Accent XL is a non-invasive method of sculpting fat. It may be possible to smooth your "lumps" with a series of treatments. This area is extremely delicate. Your evaluation should be performed by someone with a great deal of experience.

Microliposuction may help if there is a palpable mass of fat.

Dr. Few has given you very good advice. Patience and waiting as the five docs that you have consulted with won't get you into any additional trouble.

Hopefully your problem will resolve soon. Be well.

Dr. P

Michael A. Persky, MD
Encino Facial Plastic Surgeon
4.8 out of 5 stars 39 reviews

Plan to wait one year!

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Contour irregularities after lower eyelid and/or cheeck fat injection can be very difficult to correct. There are a number of variable that affect this difficulty, including what level the fat was injected. If the fat was injected very close to the skin surface, this is more difficult. As I am not seeing you as a patient, I am not able to comment on your specific case but I can offer some general thoughts. I have treated patients in the past with fat irregularities after injection and I have used a couple of different approaches. For more superficial fat collections, this has required a direct removal, making a small cut over the area in question. For deeper irregularities, I have treated the fat deposits by going in through the inside of the lower eyelid. Unfortunately, either option requires a great deal of patience for the surgeon and the patient. I would recommend you find a board certified plastic surgeon in your area, who has experience with fat grafting. You can refer to surgery.org or plasticsurgery.org for a member of the American Society for Aesthetic Plastic Surgery or the American Society of Plastic Surgeons. Good luck and I hope things get better without needing more treatment!

Julius W. Few, MD
Chicago Plastic Surgeon

Sounds like a cyst or irregular placement of injections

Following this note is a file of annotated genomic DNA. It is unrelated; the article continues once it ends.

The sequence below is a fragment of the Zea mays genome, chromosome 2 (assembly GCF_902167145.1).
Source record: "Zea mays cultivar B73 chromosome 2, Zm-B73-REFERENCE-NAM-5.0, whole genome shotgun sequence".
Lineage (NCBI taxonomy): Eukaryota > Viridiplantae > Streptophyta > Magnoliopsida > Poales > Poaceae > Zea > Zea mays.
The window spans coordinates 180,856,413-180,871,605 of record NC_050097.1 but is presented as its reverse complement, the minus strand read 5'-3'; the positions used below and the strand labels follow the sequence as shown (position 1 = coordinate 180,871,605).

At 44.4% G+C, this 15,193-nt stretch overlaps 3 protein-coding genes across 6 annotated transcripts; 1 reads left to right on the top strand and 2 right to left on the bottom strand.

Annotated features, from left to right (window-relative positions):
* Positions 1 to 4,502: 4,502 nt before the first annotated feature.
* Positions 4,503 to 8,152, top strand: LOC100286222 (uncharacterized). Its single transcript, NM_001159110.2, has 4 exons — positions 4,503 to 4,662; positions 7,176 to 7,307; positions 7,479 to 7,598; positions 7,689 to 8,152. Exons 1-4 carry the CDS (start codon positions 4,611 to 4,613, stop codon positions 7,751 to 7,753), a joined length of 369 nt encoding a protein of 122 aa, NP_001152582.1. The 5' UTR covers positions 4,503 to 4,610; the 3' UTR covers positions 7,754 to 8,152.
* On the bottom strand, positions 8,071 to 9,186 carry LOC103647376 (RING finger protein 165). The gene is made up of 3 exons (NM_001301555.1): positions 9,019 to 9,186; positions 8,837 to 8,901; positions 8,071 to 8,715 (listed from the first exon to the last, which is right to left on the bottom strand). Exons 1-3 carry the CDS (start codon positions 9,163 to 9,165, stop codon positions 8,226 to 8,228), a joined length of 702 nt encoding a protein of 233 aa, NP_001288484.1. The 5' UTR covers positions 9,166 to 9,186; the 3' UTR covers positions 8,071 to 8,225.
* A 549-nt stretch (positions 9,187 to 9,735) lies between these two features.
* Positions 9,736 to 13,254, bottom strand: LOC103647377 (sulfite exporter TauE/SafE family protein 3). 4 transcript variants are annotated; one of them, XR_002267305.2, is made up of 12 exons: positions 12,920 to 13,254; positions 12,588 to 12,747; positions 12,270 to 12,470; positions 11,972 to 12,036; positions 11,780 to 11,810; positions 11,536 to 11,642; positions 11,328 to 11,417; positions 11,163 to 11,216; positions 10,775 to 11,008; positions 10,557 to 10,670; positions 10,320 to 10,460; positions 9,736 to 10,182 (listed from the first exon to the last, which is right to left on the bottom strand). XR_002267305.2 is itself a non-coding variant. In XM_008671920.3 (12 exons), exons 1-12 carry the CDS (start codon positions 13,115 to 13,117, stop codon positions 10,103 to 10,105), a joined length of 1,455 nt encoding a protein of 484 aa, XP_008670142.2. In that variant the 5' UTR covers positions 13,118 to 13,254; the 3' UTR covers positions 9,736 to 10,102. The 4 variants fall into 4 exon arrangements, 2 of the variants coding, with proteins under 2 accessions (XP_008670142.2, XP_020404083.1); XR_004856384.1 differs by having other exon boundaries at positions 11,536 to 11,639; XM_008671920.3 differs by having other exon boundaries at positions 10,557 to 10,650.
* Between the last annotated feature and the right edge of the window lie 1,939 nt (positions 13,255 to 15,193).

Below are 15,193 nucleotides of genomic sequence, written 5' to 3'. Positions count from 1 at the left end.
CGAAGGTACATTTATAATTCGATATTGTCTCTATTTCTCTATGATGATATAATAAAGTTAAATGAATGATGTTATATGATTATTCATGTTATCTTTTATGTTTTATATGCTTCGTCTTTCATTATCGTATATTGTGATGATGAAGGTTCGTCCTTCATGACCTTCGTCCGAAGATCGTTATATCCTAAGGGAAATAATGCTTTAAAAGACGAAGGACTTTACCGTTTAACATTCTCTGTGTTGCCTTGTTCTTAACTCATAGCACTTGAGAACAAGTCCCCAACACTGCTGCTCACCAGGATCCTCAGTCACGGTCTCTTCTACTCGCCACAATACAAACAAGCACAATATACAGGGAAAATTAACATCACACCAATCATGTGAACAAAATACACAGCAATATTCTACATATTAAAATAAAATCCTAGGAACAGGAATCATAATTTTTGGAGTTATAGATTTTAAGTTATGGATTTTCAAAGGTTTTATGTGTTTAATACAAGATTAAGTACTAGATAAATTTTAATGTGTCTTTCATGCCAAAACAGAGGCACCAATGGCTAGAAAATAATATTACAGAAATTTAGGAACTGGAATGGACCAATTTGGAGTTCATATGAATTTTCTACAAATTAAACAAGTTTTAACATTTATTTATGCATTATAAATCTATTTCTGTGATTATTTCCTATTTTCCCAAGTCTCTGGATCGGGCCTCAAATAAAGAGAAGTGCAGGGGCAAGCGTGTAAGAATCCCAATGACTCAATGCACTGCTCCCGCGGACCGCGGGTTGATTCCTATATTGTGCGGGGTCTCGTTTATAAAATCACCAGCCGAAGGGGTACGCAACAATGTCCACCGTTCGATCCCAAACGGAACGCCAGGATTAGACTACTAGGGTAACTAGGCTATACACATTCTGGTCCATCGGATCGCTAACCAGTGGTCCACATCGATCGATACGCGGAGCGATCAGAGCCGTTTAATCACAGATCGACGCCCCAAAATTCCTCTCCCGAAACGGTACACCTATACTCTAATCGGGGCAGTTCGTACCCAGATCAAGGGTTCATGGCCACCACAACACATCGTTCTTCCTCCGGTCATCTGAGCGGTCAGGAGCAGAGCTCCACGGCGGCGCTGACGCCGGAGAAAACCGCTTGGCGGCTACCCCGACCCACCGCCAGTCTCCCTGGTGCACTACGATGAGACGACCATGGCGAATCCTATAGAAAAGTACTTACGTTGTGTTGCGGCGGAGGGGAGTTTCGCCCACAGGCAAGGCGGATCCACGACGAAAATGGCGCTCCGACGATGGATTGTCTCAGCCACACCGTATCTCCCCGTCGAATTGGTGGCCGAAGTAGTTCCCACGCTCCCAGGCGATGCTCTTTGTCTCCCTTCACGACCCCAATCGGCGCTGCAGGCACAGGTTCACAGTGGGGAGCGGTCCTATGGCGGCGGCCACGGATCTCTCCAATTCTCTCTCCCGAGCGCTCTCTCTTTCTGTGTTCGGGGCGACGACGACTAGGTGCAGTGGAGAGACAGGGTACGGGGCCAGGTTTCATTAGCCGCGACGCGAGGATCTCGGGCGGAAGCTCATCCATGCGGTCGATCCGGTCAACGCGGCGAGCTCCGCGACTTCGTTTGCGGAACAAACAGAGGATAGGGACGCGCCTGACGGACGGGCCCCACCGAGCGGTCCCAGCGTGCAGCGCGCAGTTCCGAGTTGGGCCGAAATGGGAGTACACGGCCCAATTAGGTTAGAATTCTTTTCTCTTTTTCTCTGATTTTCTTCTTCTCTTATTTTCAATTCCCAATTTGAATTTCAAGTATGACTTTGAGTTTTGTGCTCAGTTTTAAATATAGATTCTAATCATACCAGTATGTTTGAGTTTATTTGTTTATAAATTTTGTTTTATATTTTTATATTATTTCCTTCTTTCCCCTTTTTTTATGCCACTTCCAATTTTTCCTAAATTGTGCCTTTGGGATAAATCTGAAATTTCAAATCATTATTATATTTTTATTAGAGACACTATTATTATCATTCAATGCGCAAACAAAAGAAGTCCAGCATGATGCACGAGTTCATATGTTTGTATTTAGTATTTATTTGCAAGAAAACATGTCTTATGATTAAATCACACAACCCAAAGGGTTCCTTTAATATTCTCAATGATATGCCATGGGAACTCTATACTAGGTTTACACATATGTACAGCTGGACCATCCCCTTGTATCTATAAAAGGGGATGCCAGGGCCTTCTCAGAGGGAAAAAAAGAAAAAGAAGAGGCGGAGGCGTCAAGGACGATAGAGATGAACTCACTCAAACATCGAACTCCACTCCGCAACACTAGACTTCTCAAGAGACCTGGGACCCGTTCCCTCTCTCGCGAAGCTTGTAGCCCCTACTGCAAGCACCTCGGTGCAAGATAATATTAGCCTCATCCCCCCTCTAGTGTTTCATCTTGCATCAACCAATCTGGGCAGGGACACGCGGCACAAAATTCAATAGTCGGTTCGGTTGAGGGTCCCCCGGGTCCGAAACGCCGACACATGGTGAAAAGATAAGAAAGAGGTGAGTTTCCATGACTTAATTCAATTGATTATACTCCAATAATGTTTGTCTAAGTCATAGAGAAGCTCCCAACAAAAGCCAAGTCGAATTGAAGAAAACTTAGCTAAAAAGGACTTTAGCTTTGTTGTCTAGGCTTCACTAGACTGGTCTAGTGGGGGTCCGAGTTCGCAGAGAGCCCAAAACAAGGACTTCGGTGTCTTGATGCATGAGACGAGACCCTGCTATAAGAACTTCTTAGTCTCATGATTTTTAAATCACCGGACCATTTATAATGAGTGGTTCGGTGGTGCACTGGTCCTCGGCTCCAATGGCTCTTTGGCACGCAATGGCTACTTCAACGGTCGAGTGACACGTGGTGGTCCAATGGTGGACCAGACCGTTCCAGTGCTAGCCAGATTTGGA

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Fat should have the same texture and softness as the underlying fat. This is different than other fillers which are typically harder, and appear harder when you smile. Your description of seeing the lumps only when you smile suggests that the material is harder than the surrounding tissue. This could be swelling or a localized cyst. If it is just swelling then wait, if it is a cyst then surgical removal may be in your future. If you have the lump at all times, perhaps you need more filler.

Robert M. Freund, MD
New York Plastic Surgeon
4.8 out of 5 stars 34 reviews

Lumps and Nodules following Fat Transfer

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I agree with the advice of the other physicians you consulted for several reasons - not all fat survives and sometimes the fat necrosis/liquefaction process of fat cells that do not survive will create inflammatory lumps or nodules that overtime will self correct or can be aspirated if liquefied. On the other extreme, you will not know if this is because too much fat was injected until several months.The bottom line is that many factors are at play and waiting is the best medicine. Massage may help and will allow you to feel that you are part of the healing process. After 6 months to a year your condition should stabilize and your surgeon can direct you as to what if any procedure might be corrective.

These answers are for educational purposes and should not be relied upon as a substitute for medical advice you may receive from your physician. If you have a medical emergency, please call 911. These answers do not constitute or initiate a patient/doctor relationship.